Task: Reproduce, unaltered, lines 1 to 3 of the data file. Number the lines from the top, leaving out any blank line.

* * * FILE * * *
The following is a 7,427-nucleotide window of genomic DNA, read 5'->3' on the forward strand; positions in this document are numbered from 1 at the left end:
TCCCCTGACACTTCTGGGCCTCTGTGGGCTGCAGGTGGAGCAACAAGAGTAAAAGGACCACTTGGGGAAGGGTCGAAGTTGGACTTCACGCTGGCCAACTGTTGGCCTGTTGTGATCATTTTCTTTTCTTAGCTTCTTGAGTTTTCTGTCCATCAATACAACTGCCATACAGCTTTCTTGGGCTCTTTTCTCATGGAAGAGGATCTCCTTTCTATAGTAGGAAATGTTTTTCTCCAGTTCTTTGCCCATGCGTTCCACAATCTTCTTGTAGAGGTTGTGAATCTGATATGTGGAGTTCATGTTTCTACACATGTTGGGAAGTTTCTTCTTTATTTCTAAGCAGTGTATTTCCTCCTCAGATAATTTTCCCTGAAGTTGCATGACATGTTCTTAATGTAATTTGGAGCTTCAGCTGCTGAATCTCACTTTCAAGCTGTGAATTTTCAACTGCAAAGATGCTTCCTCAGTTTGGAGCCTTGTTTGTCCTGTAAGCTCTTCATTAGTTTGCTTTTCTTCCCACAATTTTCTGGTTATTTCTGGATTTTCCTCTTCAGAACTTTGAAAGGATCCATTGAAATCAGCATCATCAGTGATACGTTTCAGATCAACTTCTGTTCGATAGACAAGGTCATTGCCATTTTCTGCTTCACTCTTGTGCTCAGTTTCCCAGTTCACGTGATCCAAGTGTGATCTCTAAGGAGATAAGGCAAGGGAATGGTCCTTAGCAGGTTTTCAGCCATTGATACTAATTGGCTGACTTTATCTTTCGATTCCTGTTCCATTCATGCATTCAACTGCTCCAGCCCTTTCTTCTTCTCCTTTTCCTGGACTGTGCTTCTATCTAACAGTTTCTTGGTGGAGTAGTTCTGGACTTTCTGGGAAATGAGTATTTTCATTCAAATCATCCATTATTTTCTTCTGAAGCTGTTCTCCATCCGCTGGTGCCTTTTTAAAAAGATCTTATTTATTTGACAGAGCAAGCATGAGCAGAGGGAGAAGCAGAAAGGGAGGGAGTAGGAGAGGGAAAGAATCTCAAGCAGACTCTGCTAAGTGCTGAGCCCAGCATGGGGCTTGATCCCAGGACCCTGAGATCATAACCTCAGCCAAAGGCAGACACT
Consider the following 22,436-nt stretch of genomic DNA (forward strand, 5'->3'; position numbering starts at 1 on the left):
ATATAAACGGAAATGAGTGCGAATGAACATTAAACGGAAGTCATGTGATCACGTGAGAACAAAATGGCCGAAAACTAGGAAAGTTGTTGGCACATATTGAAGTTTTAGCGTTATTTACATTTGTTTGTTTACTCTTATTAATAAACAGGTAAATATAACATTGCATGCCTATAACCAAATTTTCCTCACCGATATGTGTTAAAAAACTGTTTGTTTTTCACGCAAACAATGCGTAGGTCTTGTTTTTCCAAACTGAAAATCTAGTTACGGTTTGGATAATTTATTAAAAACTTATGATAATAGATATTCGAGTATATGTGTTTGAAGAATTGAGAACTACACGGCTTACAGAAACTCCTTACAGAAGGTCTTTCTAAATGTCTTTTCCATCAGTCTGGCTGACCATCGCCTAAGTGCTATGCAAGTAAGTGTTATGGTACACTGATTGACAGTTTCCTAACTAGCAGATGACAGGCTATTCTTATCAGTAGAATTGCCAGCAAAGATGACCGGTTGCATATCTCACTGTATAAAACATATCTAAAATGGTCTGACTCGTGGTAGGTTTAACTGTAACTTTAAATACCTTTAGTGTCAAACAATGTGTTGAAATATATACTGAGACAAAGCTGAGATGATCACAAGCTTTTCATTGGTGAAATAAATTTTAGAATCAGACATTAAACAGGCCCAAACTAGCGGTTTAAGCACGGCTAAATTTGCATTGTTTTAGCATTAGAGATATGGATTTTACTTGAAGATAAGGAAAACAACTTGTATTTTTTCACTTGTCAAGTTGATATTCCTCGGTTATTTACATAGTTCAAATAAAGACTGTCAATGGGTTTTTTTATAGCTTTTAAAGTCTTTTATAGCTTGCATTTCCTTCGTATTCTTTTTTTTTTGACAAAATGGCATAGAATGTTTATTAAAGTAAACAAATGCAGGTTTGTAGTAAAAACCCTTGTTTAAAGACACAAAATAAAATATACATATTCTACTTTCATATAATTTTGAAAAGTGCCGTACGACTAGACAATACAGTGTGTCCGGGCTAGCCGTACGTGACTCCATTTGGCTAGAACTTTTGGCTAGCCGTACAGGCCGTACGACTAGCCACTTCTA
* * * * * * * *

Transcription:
The following is a 7,427-nucleotide window of genomic DNA, read 5'->3' on the forward strand; positions in this document are numbered from 1 at the left end:
TCCCCTGACACTTCTGGGCCTCTGTGGGCTGCAGGTGGAGCAACAAGAGTAAAAGGACCACTTGGGGAAGGGTCGAAGTTGGACTTCACGCTGGCCAACTGTTGGCCTGTTGTGATCATTTTCTTTTCTTAGCTTCTTGAGTTTTCTGTCCATCAATACAACTGCCATACAGCTTTCTTGGGCTCTTTTCTCATGGAAGAGGATCTCCTTTCTATAGTAGGAAATGTTTTTCTCCAGTTCTTTGCCCATGCGTTCCACAATCTTCTTGTAGAGGTTGTGAATCTGATATGTGGAGTTCATGTTTCTACACATGTTGGGAAGTTTCTTCTTTATTTCTAAGCAGTGTATTTCCTCCTCAGATAATTTTCCCTGAAGTTGCATGACATGTTCTTAATGTAATTTGGAGCTTCAGCTGCTGAATCTCACTTTCAAGCTGTGAATTTTCAACTGCAAAGATGCTTCCTCAGTTTGGAGCCTTGTTTGTCCTGTAAGCTCTTCATTAGTTTGCTTTTCTTCCCACAATTTTCTGGTTATTTCTGGATTTTCCTCTTCAGAACTTTGAAAGGATCCATTGAAATCAGCATCATCAGTGATACGTTTCAGATCAACTTCTGTTCGATAGACAAGGTCATTGCCATTTTCTGCTTCACTCTTGTGCTCAGTTTCCCAGTTCACGTGATCCAAGTGTGATCTCTAAGGAGATAAGGCAAGGGAATGGTCCTTAGCAGGTTTTCAGCCATTGATACTAATTGGCTGACTTTATCTTTCGATTCCTGTTCCATTCATGCATTCAACTGCTCCAGCCCTTTCTTCTTCTCCTTTTCCTGGACTGTGCTTCTATCTAACAGTTTCTTGGTGGAGTAGTTCTGGACTTTCTGGGAAATGAGTATTTTCATTCAAATCATCCATTATTTTCTTCTGAAGCTGTTCTCCATCCGCTGGTGCCTTTTTAAAAAGATCTTATTTATTTGACAGAGCAAGCATGAGCAGAGGGAGAAGCAGAAAGGGAGGGAGTAGGAGAGGGAAAGAATCTCAAGCAGACTCTGCTAAGTGCTGAGCCCAGCATGGGGCTTGATCCCAGGACCCTGAGATCATAACCTCAGCCAAAGGCAGACACT
Consider the following 22,436-nt stretch of genomic DNA (forward strand, 5'->3'; position numbering starts at 1 on the left):